The appropriate type of flap depends on the shape of the ulcer. Frequently suitable is the bilateral flap of buttock skin based on the in-ferior gluteal fold , and this double flap is especially useful in the sacral pressure sore in the non-paraplegic patient. If the shape and extent of the ulcer make this flap unsuitable, alternatives are the transposed or rotation flap using buttock skin, extending on to the lumbar region. Gluteus maximus has been incorporated into these flaps to add to their safety and effective-ness, and more recently flaps have been designed to use the gluteus maximus muscle in a more formal way.
Each muscle, together with a triangle of the overlying buttock skin, is detached from its sacral insertion and mobilised, preserving the inferior gluteal nerve and the gluteal vessels, and advanced to meet its fellow in the midline to reconstruct the postexcisional defect of the sacral ulcer, providing skin cover along with an underlying pad of muscle.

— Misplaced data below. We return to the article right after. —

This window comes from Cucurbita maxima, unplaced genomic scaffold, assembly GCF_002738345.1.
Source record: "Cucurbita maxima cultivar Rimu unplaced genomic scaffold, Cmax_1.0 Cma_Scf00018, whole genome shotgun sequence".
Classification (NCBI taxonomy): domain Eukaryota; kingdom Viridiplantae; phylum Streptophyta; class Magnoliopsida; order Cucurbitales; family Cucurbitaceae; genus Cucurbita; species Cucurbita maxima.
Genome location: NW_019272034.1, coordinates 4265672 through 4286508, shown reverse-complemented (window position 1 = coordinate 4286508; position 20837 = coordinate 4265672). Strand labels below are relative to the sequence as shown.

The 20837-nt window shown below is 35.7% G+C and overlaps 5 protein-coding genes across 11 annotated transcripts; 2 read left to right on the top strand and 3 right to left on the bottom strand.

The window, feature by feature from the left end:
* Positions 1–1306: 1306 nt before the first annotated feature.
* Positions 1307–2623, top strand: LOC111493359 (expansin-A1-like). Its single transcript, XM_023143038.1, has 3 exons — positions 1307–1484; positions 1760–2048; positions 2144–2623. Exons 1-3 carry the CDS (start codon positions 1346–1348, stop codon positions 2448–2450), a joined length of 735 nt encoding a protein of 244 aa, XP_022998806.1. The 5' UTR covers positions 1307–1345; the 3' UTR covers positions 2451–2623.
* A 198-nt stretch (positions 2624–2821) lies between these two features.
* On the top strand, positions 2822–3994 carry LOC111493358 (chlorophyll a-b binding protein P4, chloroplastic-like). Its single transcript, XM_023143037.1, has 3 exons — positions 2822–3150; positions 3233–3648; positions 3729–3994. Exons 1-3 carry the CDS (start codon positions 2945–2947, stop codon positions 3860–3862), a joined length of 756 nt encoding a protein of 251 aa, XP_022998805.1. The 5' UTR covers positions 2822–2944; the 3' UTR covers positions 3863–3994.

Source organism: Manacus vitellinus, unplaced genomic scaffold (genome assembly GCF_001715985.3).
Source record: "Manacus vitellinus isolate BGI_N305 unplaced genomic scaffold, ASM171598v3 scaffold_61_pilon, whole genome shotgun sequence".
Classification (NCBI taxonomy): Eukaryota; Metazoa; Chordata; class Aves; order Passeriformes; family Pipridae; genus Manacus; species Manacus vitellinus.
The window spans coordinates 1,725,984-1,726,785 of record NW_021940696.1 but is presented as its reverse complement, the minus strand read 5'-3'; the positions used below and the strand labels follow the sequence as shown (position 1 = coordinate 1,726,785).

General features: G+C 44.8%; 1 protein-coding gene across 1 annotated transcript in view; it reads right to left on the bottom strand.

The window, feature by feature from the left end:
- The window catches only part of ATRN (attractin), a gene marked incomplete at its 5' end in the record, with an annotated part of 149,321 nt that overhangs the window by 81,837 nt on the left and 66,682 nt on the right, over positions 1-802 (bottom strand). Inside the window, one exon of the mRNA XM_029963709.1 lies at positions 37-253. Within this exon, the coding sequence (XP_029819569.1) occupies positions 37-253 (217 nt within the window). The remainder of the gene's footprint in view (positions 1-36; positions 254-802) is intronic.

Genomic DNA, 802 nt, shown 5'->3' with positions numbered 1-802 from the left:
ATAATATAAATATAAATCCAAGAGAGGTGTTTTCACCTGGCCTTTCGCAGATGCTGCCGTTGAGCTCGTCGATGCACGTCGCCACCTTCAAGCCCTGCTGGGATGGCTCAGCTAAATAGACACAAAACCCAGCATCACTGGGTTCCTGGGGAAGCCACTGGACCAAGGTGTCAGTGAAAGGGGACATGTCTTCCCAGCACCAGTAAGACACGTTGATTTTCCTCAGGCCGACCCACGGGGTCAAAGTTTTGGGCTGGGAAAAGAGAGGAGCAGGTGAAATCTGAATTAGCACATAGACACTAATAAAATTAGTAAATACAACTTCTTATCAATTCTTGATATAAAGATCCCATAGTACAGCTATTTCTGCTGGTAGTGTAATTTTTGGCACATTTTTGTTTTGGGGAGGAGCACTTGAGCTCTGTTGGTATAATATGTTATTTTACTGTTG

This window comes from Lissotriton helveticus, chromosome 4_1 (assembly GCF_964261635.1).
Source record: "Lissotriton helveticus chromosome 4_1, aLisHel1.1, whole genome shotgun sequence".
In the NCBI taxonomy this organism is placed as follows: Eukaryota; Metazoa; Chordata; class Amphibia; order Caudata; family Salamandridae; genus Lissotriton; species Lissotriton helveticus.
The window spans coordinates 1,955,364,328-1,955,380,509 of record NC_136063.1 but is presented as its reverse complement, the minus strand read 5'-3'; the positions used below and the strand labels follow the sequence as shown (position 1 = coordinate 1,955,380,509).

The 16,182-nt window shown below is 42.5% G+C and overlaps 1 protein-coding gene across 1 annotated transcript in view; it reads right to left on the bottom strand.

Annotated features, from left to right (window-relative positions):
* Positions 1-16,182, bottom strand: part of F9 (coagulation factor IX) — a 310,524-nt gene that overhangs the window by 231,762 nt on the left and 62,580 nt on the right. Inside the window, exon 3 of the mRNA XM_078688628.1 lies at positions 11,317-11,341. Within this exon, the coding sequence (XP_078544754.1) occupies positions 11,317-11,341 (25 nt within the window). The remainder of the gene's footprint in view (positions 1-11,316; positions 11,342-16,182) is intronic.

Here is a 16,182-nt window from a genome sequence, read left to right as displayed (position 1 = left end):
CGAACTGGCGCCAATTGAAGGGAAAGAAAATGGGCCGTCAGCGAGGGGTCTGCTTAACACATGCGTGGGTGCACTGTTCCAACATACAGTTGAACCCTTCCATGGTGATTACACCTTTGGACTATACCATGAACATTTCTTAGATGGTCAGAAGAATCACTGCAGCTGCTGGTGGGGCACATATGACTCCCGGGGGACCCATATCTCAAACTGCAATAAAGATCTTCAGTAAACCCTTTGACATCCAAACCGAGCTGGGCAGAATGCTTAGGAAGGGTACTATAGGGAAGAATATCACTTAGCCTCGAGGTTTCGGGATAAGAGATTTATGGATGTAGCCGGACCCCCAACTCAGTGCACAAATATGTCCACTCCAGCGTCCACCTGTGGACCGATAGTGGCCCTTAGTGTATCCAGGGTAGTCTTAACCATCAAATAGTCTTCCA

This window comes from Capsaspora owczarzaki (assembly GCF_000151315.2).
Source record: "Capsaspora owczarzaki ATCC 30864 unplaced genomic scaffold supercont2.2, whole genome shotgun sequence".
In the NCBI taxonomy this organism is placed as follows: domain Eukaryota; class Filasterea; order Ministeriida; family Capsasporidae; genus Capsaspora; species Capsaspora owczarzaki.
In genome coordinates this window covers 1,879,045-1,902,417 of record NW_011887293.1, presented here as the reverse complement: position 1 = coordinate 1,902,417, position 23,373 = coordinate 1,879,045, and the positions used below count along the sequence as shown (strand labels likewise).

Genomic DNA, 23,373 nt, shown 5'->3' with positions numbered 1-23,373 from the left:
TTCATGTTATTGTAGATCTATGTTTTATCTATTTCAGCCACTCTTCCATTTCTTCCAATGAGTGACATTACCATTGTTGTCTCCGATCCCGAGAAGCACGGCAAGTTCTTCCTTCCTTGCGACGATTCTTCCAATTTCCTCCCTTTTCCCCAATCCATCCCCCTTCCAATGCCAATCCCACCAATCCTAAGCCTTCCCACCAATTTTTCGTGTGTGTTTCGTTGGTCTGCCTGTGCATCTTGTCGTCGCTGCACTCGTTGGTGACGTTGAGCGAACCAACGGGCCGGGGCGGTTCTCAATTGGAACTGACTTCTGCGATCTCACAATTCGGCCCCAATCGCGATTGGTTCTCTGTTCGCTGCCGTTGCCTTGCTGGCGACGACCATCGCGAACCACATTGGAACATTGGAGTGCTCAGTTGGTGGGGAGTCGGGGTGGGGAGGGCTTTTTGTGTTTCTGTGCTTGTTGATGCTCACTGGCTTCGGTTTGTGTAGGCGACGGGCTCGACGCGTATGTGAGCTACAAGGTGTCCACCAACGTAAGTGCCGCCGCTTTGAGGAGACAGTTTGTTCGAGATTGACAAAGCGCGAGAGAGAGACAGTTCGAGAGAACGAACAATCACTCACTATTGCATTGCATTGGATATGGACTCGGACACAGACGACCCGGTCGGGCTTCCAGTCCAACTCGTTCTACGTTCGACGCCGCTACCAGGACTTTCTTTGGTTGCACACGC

In using the glutei in this way there are several considerations which need to be taken into account, and which are not immediately appar-ent.
One concerns the fact that gluteus maximus is not an expendable muscle, and if the transfer will result in denervation it can only be used in the paraplegic patient. The advancement myocu-taneous flap as described should retain the nerve supply and can thus be used in the non-para-plegic. The entire area is also extremely vascular, and dissection involving gluteus maximus, indeed dissection generally in this area, both in the paraplegic and non-paraplegic patient, involves considerable blood loss.